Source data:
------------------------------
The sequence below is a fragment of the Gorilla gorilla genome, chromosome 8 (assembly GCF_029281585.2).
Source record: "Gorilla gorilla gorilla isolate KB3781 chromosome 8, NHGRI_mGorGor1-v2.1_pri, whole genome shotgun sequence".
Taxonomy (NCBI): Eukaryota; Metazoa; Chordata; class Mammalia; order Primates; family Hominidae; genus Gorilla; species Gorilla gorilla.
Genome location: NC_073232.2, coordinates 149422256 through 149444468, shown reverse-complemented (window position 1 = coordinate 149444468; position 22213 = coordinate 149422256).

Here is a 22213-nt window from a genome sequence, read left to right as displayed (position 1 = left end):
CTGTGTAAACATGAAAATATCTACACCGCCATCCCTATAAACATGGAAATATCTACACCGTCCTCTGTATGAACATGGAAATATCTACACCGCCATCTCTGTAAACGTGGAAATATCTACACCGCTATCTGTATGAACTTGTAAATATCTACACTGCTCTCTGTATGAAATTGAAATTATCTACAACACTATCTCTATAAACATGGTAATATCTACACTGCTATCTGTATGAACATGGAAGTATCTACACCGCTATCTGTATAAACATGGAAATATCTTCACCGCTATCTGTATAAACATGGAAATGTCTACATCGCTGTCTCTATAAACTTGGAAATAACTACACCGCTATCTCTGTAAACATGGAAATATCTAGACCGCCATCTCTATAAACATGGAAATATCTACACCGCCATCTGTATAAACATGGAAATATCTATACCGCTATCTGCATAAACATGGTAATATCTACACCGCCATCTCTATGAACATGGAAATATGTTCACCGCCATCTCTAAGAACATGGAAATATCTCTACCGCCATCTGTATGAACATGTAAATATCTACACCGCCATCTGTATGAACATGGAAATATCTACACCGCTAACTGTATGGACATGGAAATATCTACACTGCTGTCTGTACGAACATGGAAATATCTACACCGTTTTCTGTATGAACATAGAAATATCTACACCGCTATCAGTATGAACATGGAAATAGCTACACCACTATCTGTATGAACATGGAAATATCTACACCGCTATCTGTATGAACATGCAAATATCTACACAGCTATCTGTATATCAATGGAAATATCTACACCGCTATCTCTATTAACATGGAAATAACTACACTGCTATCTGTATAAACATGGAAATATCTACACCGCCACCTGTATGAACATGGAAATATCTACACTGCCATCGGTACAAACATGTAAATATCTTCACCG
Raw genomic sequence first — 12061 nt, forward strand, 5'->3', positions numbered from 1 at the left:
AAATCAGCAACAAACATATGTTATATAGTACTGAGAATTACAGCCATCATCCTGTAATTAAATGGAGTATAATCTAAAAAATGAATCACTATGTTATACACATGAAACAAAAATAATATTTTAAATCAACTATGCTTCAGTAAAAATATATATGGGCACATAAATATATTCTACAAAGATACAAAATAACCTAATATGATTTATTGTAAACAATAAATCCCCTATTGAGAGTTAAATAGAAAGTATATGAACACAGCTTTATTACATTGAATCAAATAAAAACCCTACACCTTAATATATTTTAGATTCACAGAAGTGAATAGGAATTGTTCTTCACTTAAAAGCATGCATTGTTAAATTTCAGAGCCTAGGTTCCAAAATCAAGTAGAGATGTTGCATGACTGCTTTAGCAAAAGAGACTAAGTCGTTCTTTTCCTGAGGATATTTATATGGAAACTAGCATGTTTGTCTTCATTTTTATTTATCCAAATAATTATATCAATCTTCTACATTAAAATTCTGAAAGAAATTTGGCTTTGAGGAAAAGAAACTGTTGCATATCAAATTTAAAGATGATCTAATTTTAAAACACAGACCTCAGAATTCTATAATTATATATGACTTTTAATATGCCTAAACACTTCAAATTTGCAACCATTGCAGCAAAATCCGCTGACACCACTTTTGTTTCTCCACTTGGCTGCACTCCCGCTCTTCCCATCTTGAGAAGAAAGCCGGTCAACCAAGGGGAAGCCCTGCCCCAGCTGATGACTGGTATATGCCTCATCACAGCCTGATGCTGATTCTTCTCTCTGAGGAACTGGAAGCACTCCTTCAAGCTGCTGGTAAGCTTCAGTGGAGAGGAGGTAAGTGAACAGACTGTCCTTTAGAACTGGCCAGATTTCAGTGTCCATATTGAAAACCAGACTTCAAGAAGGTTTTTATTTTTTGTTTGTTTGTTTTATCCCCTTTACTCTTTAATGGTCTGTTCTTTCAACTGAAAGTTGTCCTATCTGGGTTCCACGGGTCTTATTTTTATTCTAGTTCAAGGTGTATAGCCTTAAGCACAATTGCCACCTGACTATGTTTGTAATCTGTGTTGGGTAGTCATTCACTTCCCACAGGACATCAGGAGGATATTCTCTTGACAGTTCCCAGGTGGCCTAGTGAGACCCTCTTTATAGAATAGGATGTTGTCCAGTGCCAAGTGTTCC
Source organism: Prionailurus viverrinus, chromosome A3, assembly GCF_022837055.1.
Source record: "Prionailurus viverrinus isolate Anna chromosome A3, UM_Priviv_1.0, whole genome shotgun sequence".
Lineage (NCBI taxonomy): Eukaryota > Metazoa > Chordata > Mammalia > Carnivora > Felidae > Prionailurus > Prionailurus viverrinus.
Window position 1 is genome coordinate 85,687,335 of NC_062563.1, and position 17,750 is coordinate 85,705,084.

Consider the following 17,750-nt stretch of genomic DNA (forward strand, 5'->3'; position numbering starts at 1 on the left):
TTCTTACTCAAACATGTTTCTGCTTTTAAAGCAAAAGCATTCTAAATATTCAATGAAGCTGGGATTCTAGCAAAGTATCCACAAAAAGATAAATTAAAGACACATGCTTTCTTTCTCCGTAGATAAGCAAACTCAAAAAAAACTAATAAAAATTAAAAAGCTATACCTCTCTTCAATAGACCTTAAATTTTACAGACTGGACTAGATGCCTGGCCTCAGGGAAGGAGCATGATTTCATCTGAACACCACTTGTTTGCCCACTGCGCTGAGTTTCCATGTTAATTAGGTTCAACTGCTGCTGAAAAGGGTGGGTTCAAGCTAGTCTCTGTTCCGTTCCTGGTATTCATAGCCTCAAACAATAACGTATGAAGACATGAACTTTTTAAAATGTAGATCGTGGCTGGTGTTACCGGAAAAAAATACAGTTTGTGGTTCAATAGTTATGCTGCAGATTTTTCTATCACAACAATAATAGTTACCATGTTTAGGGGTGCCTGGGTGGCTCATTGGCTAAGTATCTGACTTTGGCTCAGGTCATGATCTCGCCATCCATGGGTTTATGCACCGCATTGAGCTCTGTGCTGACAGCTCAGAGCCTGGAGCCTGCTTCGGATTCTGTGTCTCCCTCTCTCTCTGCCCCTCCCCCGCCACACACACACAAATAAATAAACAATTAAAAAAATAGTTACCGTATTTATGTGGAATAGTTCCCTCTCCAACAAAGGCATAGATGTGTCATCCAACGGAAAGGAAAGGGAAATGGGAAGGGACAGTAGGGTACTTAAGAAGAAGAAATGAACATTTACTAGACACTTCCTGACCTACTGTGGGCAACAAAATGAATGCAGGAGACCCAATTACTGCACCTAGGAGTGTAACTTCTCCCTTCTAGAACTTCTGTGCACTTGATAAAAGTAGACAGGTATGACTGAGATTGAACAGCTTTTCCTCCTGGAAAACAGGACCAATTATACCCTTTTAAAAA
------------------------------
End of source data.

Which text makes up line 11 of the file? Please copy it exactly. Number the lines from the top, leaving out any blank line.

Lineage (NCBI taxonomy): Eukaryota > Metazoa > Chordata > Mammalia > Carnivora > Felidae > Prionailurus > Prionailurus viverrinus.